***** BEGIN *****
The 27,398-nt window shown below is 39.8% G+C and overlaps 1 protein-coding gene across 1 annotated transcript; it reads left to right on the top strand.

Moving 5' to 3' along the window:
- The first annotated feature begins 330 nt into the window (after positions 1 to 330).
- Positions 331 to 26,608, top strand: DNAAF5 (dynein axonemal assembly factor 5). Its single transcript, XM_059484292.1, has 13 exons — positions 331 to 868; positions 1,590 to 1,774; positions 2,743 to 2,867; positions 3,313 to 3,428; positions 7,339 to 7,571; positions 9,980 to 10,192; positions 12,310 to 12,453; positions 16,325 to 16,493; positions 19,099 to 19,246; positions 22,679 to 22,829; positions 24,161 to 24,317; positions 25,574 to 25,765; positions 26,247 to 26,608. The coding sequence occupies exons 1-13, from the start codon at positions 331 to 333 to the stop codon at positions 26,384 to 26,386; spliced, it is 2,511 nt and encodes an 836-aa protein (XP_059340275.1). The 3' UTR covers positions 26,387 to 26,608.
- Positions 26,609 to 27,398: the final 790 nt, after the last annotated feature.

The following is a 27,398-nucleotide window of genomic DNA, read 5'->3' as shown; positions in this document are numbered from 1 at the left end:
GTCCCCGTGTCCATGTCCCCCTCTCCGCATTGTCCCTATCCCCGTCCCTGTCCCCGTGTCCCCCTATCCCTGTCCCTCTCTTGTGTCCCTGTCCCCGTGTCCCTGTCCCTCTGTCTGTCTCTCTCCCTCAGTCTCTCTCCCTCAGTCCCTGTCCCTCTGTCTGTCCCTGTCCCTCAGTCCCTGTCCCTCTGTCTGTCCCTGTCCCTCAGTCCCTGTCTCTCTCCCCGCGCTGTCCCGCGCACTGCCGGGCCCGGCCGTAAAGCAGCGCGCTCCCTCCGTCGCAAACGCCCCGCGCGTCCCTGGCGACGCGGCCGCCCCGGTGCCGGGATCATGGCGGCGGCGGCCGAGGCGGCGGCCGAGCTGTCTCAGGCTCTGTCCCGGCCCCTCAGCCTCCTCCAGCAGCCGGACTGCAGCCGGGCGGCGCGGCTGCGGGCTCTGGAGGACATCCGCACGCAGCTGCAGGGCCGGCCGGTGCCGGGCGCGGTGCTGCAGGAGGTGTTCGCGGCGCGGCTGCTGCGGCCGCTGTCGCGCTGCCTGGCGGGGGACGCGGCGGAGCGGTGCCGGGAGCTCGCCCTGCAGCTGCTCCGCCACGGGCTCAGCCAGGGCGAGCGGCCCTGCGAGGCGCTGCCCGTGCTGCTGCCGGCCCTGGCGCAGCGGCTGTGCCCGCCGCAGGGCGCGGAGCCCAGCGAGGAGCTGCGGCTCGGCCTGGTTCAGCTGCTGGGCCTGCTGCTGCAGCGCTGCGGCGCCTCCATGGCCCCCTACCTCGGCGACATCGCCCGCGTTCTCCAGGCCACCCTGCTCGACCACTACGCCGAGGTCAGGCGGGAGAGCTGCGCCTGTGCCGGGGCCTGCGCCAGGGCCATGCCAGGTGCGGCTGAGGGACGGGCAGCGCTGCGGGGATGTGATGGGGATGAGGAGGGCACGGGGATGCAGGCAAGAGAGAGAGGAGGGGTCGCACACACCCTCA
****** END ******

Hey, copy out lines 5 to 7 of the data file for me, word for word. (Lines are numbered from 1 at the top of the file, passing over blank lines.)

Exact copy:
- Positions 26,609 to 27,398: the final 790 nt, after the last annotated feature.

The following is a 27,398-nucleotide window of genomic DNA, read 5'->3' as shown; positions in this document are numbered from 1 at the left end:
GTCCCCGTGTCCATGTCCCCCTCTCCGCATTGTCCCTATCCCCGTCCCTGTCCCCGTGTCCCCCTATCCCTGTCCCTCTCTTGTGTCCCTGTCCCCGTGTCCCTGTCCCTCTGTCTGTCTCTCTCCCTCAGTCTCTCTCCCTCAGTCCCTGTCCCTCTGTCTGTCCCTGTCCCTCAGTCCCTGTCCCTCTGTCTGTCCCTGTCCCTCAGTCCCTGTCTCTCTCCCCGCGCTGTCCCGCGCACTGCCGGGCCCGGCCGTAAAGCAGCGCGCTCCCTCCGTCGCAAACGCCCCGCGCGTCCCTGGCGACGCGGCCGCCCCGGTGCCGGGATCATGGCGGCGGCGGCCGAGGCGGCGGCCGAGCTGTCTCAGGCTCTGTCCCGGCCCCTCAGCCTCCTCCAGCAGCCGGACTGCAGCCGGGCGGCGCGGCTGCGGGCTCTGGAGGACATCCGCACGCAGCTGCAGGGCCGGCCGGTGCCGGGCGCGGTGCTGCAGGAGGTGTTCGCGGCGCGGCTGCTGCGGCCGCTGTCGCGCTGCCTGGCGGGGGACGCGGCGGAGCGGTGCCGGGAGCTCGCCCTGCAGCTGCTCCGCCACGGGCTCAGCCAGGGCGAGCGGCCCTGCGAGGCGCTGCCCGTGCTGCTGCCGGCCCTGGCGCAGCGGCTGTGCCCGCCGCAGGGCGCGGAGCCCAGCGAGGAGCTGCGGCTCGGCCTGGTTCAGCTGCTGGGCCTGCTGCTGCAGCGCTGCGGCGCCTCCATGGCCCCCTACCTCGGCGACATCGCCCGCGTTCTCCAGGCCACCCTGCTCGACCACTACGCCGAGGTCAGGCGGGAGAGCTGCGCCTGTGCCGGGGCCTGCGCCAGGGCCATGCCAGGTGCGGCTGAGGGACGGGCAGCGCTGCGGGGATGTGATGGGGATGAGGAGGGCACGGGGATGCAGGCAAGAGAGAGAGGAGGGGTCGCACACACCCTCA